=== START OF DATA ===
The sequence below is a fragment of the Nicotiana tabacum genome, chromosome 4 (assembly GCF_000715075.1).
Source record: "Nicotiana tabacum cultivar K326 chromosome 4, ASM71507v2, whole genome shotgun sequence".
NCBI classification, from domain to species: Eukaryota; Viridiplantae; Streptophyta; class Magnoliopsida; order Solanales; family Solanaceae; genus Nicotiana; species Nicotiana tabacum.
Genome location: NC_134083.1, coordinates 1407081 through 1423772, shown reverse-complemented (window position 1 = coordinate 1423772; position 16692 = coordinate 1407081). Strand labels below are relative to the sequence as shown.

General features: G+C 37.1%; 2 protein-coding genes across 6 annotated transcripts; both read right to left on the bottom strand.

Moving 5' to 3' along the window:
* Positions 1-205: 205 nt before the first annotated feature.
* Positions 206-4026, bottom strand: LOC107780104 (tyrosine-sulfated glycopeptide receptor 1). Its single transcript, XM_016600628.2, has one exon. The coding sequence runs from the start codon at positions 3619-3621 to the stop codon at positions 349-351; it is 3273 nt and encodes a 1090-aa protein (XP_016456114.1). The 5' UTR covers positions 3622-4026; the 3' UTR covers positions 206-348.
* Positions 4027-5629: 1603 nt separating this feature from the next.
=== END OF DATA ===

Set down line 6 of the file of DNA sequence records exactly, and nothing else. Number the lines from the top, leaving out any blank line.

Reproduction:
Moving 5' to 3' along the window: